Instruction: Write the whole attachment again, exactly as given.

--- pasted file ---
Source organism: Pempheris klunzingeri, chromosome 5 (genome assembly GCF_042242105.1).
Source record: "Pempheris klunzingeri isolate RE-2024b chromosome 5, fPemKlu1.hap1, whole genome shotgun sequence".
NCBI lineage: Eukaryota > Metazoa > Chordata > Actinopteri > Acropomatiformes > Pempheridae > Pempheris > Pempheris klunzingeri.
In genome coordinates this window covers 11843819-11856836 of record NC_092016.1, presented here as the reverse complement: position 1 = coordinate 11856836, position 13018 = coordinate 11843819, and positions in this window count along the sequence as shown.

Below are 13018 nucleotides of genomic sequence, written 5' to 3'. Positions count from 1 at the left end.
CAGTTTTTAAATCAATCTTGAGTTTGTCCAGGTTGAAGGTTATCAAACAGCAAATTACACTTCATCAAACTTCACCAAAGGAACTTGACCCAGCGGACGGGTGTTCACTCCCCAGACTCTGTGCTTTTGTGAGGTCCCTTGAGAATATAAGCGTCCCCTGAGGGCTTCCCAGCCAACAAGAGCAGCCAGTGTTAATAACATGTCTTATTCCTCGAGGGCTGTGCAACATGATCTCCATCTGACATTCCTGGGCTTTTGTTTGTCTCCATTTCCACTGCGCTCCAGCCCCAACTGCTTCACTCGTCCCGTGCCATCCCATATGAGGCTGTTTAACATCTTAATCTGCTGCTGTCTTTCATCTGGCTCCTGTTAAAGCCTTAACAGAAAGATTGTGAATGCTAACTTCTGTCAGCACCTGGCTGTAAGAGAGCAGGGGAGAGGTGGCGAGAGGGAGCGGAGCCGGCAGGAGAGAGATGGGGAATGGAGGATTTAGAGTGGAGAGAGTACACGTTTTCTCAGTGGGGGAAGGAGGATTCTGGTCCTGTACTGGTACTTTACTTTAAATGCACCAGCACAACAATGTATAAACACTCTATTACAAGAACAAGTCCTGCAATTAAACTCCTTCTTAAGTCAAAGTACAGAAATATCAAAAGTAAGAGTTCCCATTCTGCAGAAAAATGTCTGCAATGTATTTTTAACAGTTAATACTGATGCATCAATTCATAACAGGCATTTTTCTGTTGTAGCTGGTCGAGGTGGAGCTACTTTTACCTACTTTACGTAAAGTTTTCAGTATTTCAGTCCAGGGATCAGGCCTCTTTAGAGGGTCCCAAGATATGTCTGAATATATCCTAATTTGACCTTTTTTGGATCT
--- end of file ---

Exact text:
Source organism: Pempheris klunzingeri, chromosome 5 (genome assembly GCF_042242105.1).
Source record: "Pempheris klunzingeri isolate RE-2024b chromosome 5, fPemKlu1.hap1, whole genome shotgun sequence".
NCBI lineage: Eukaryota > Metazoa > Chordata > Actinopteri > Acropomatiformes > Pempheridae > Pempheris > Pempheris klunzingeri.
In genome coordinates this window covers 11843819-11856836 of record NC_092016.1, presented here as the reverse complement: position 1 = coordinate 11856836, position 13018 = coordinate 11843819, and positions in this window count along the sequence as shown.

Below are 13018 nucleotides of genomic sequence, written 5' to 3'. Positions count from 1 at the left end.
CAGTTTTTAAATCAATCTTGAGTTTGTCCAGGTTGAAGGTTATCAAACAGCAAATTACACTTCATCAAACTTCACCAAAGGAACTTGACCCAGCGGACGGGTGTTCACTCCCCAGACTCTGTGCTTTTGTGAGGTCCCTTGAGAATATAAGCGTCCCCTGAGGGCTTCCCAGCCAACAAGAGCAGCCAGTGTTAATAACATGTCTTATTCCTCGAGGGCTGTGCAACATGATCTCCATCTGACATTCCTGGGCTTTTGTTTGTCTCCATTTCCACTGCGCTCCAGCCCCAACTGCTTCACTCGTCCCGTGCCATCCCATATGAGGCTGTTTAACATCTTAATCTGCTGCTGTCTTTCATCTGGCTCCTGTTAAAGCCTTAACAGAAAGATTGTGAATGCTAACTTCTGTCAGCACCTGGCTGTAAGAGAGCAGGGGAGAGGTGGCGAGAGGGAGCGGAGCCGGCAGGAGAGAGATGGGGAATGGAGGATTTAGAGTGGAGAGAGTACACGTTTTCTCAGTGGGGGAAGGAGGATTCTGGTCCTGTACTGGTACTTTACTTTAAATGCACCAGCACAACAATGTATAAACACTCTATTACAAGAACAAGTCCTGCAATTAAACTCCTTCTTAAGTCAAAGTACAGAAATATCAAAAGTAAGAGTTCCCATTCTGCAGAAAAATGTCTGCAATGTATTTTTAACAGTTAATACTGATGCATCAATTCATAACAGGCATTTTTCTGTTGTAGCTGGTCGAGGTGGAGCTACTTTTACCTACTTTACGTAAAGTTTTCAGTATTTCAGTCCAGGGATCAGGCCTCTTTAGAGGGTCCCAAGATATGTCTGAATATATCCTAATTTGACCTTTTTTGGATCT